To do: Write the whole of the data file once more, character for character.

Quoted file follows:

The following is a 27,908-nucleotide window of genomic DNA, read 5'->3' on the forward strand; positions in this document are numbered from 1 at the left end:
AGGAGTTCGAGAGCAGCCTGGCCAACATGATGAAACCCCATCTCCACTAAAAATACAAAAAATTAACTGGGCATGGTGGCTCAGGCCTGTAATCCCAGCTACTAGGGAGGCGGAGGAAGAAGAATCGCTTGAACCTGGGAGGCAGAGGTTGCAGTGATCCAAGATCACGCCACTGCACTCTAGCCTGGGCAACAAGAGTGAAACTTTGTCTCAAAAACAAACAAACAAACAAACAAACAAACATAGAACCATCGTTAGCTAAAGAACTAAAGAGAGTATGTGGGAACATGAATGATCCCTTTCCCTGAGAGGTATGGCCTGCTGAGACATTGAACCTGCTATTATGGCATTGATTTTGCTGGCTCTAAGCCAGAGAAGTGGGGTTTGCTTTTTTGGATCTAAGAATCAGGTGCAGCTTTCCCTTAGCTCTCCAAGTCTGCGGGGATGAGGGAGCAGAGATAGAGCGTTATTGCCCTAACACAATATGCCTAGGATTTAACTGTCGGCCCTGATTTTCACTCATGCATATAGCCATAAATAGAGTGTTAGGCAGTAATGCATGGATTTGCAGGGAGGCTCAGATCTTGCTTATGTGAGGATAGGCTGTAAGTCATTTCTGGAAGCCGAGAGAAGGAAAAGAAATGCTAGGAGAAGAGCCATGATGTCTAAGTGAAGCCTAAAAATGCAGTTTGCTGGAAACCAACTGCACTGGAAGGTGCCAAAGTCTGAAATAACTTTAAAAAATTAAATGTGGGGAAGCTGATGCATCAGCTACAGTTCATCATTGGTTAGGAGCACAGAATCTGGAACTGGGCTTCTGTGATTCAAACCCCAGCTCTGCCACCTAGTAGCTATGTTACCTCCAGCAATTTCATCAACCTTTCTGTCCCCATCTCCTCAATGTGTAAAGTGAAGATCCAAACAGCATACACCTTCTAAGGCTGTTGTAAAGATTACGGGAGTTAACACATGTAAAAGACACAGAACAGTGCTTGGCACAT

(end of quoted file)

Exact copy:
The following is a 27,908-nucleotide window of genomic DNA, read 5'->3' on the forward strand; positions in this document are numbered from 1 at the left end:
AGGAGTTCGAGAGCAGCCTGGCCAACATGATGAAACCCCATCTCCACTAAAAATACAAAAAATTAACTGGGCATGGTGGCTCAGGCCTGTAATCCCAGCTACTAGGGAGGCGGAGGAAGAAGAATCGCTTGAACCTGGGAGGCAGAGGTTGCAGTGATCCAAGATCACGCCACTGCACTCTAGCCTGGGCAACAAGAGTGAAACTTTGTCTCAAAAACAAACAAACAAACAAACAAACAAACATAGAACCATCGTTAGCTAAAGAACTAAAGAGAGTATGTGGGAACATGAATGATCCCTTTCCCTGAGAGGTATGGCCTGCTGAGACATTGAACCTGCTATTATGGCATTGATTTTGCTGGCTCTAAGCCAGAGAAGTGGGGTTTGCTTTTTTGGATCTAAGAATCAGGTGCAGCTTTCCCTTAGCTCTCCAAGTCTGCGGGGATGAGGGAGCAGAGATAGAGCGTTATTGCCCTAACACAATATGCCTAGGATTTAACTGTCGGCCCTGATTTTCACTCATGCATATAGCCATAAATAGAGTGTTAGGCAGTAATGCATGGATTTGCAGGGAGGCTCAGATCTTGCTTATGTGAGGATAGGCTGTAAGTCATTTCTGGAAGCCGAGAGAAGGAAAAGAAATGCTAGGAGAAGAGCCATGATGTCTAAGTGAAGCCTAAAAATGCAGTTTGCTGGAAACCAACTGCACTGGAAGGTGCCAAAGTCTGAAATAACTTTAAAAAATTAAATGTGGGGAAGCTGATGCATCAGCTACAGTTCATCATTGGTTAGGAGCACAGAATCTGGAACTGGGCTTCTGTGATTCAAACCCCAGCTCTGCCACCTAGTAGCTATGTTACCTCCAGCAATTTCATCAACCTTTCTGTCCCCATCTCCTCAATGTGTAAAGTGAAGATCCAAACAGCATACACCTTCTAAGGCTGTTGTAAAGATTACGGGAGTTAACACATGTAAAAGACACAGAACAGTGCTTGGCACAT